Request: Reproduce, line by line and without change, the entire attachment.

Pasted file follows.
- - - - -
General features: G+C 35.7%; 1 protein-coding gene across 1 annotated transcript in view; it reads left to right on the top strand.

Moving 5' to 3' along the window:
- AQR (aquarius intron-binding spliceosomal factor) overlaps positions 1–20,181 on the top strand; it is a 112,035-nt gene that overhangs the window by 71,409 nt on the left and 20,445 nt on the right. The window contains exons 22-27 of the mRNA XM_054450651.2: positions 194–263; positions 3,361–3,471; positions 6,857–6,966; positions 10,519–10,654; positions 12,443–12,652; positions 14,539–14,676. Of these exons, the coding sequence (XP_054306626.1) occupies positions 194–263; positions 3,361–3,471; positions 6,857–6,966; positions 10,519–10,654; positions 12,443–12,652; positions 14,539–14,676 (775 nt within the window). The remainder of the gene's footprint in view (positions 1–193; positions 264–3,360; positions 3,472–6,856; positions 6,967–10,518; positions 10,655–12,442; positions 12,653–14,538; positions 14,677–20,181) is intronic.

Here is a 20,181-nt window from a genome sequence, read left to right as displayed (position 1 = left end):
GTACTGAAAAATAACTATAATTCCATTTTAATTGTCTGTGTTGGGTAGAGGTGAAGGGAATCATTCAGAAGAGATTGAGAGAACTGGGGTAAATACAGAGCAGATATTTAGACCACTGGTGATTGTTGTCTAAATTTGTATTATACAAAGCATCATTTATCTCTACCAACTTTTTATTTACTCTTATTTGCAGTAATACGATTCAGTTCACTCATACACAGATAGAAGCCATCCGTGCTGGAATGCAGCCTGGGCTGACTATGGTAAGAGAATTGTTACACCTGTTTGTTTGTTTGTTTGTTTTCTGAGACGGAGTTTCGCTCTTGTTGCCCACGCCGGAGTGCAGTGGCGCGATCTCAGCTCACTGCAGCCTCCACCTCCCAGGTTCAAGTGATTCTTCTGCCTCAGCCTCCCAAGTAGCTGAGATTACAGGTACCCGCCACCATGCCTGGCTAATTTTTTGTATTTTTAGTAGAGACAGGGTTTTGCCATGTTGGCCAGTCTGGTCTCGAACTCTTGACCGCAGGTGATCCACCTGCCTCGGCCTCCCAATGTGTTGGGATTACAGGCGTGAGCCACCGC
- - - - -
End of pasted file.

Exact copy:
General features: G+C 35.7%; 1 protein-coding gene across 1 annotated transcript in view; it reads left to right on the top strand.

Moving 5' to 3' along the window:
- AQR (aquarius intron-binding spliceosomal factor) overlaps positions 1–20,181 on the top strand; it is a 112,035-nt gene that overhangs the window by 71,409 nt on the left and 20,445 nt on the right. The window contains exons 22-27 of the mRNA XM_054450651.2: positions 194–263; positions 3,361–3,471; positions 6,857–6,966; positions 10,519–10,654; positions 12,443–12,652; positions 14,539–14,676. Of these exons, the coding sequence (XP_054306626.1) occupies positions 194–263; positions 3,361–3,471; positions 6,857–6,966; positions 10,519–10,654; positions 12,443–12,652; positions 14,539–14,676 (775 nt within the window). The remainder of the gene's footprint in view (positions 1–193; positions 264–3,360; positions 3,472–6,856; positions 6,967–10,518; positions 10,655–12,442; positions 12,653–14,538; positions 14,677–20,181) is intronic.

Here is a 20,181-nt window from a genome sequence, read left to right as displayed (position 1 = left end):
GTACTGAAAAATAACTATAATTCCATTTTAATTGTCTGTGTTGGGTAGAGGTGAAGGGAATCATTCAGAAGAGATTGAGAGAACTGGGGTAAATACAGAGCAGATATTTAGACCACTGGTGATTGTTGTCTAAATTTGTATTATACAAAGCATCATTTATCTCTACCAACTTTTTATTTACTCTTATTTGCAGTAATACGATTCAGTTCACTCATACACAGATAGAAGCCATCCGTGCTGGAATGCAGCCTGGGCTGACTATGGTAAGAGAATTGTTACACCTGTTTGTTTGTTTGTTTGTTTTCTGAGACGGAGTTTCGCTCTTGTTGCCCACGCCGGAGTGCAGTGGCGCGATCTCAGCTCACTGCAGCCTCCACCTCCCAGGTTCAAGTGATTCTTCTGCCTCAGCCTCCCAAGTAGCTGAGATTACAGGTACCCGCCACCATGCCTGGCTAATTTTTTGTATTTTTAGTAGAGACAGGGTTTTGCCATGTTGGCCAGTCTGGTCTCGAACTCTTGACCGCAGGTGATCCACCTGCCTCGGCCTCCCAATGTGTTGGGATTACAGGCGTGAGCCACCGC